bathroom ventilation fan

My faster bath is no ventilation fan in it and when you shower it steams up really bad. There is a window to my patio, but even with that open, it is still pretty bad. It can take some time for all that steam and heat to dissipate.
The natural solution (to me at least) is an bathroom ventilation fan. My question is, how bad would it be if I just have it venting into the attic, as opposed to cutting a hole in the roof and putting on a roof vent.
My other potential option is to have it vent out onto my patio by cutting a hole in my exterior wall, since the bathroom is out the rear exterior wall. Would this not be a wise decision? Perhaps I could have it vent our the sofet?
BTW, I live in Central Florida, if that makes a difference or not.
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up
Real bad. Don't do it. It can cause a number of problems.

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wall.
Sofet venting is better than nothing, but it is not a good idea since the vented moisture is likely to be picked up by a nearby sofet vent and brought right back into the attic. Out the side wall is OK.
--
Joseph E. Meehan

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But don't expect a fan to eliminate a steam-up problem, regarless of where you are able to vent it. Condensation (which isn't really steam) comes when warm moist air comes in contact with a cooler surface, the mirror, walls and ceiling in our case. Moving the moist air out quickly, with a fan, will help reduce the problem, but if you are taking a long hot shower, it's probably not going to eliminate it, particularly if the bathroom door is closes and there is not easy source for cooler, drier replacement air to flow in as the fan evacuates the warm moist air.

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cutting
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I always leave the bathroom door open which helps let cooler air in. That in combination with the open window helps to get rid of some of the steam, but a fan that is actually sucking air out should help even more, which is the route I'm heading.

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It works for me. As soon as it starts getting cool outside, the bath will fog the mirrors and start condensing on the outside walls without the fan; with the fan no problems.
--
Joseph E. Meehan

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There's no need to vent the fan to the roof. You'll simply vent it to an outside wall. The whole installation shouldn't take more then a few hours. The hardest part is too mount the fan in the celing and run the electricity so it works of the bathroom light switch. I wouldn't put the fan on a seperate switch. If you do there will be many times when it doesn't get turned on. Also, buy a good fan because the motors wear out after a while. Then just make sure you clean out the dust from the fan once in a while.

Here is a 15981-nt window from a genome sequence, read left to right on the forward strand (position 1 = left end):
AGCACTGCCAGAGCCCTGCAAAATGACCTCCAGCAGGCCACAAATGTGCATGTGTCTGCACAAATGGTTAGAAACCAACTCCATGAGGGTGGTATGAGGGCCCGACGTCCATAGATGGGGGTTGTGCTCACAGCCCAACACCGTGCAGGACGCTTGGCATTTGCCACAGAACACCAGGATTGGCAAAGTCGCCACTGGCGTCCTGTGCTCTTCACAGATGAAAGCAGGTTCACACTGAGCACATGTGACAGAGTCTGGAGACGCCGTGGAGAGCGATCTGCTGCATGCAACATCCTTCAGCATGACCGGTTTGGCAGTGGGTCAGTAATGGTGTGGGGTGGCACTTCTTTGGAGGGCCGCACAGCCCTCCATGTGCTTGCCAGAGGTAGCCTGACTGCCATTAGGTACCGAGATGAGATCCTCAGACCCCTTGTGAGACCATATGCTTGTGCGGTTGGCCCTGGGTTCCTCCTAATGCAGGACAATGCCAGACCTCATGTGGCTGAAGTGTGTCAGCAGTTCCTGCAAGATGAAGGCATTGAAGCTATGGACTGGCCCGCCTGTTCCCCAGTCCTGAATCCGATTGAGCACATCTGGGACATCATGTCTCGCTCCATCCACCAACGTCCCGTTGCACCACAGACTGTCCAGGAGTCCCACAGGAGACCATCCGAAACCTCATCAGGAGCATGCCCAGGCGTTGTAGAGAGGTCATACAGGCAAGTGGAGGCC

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If you do get a fan and want a very, very quiet one, check out the Panasonic brand fans, they're great.
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I agree. The cheap ones are both much noise than then need be, or you want and they don't move nearly as much air.
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Hi Evan!
EM> My faster bath is no ventilation fan in it and when you shower it steams up
Take a slower bath to not stir up the water? <gg>
EM> The natural solution (to me at least) is an bathroom ventilation fan. My EM> question is, how bad would it be if I just have it venting into the attic, EM> as opposed to cutting a hole in the roof and putting on a roof vent. EM> EM> My other potential option is to have it vent out onto my patio by cutting a EM> hole in my exterior wall, since the bathroom is out the rear exterior wall. EM> Would this not be a wise decision? Perhaps I could have it vent our the EM> sofet?
OK -- so much for the funny business. You should exhaust all the way to the outside. You do not want to put moisture into your attic. The local code does allow for flexible duct ==> the metal foil type anyway; doubt plastic.
Exhausting to the patio may be "embarrasing" ==> do you really want guests to know when someone is in the bathroom?
- barry.martinATthesafebbs.zeppole.com
* Haute Cuisine -- Shipwreck: Cutty Sark on the rocks.
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RoseReader 2.52 P003186
The Safe BBS Bettendorf, IA 563-359-1971
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